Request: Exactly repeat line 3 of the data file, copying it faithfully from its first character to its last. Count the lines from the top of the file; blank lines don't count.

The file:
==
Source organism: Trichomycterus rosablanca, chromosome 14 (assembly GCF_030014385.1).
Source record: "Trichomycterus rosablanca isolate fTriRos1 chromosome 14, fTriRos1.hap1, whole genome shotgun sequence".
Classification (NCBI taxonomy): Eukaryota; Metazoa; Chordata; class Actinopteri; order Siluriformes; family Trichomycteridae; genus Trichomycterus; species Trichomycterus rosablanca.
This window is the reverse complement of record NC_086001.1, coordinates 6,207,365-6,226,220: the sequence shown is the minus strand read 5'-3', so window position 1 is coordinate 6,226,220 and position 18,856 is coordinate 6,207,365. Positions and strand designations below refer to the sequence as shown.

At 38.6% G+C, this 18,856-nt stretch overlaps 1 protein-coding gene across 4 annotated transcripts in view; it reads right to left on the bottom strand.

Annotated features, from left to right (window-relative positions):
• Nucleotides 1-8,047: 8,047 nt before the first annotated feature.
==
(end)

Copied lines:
Classification (NCBI taxonomy): Eukaryota; Metazoa; Chordata; class Actinopteri; order Siluriformes; family Trichomycteridae; genus Trichomycterus; species Trichomycterus rosablanca.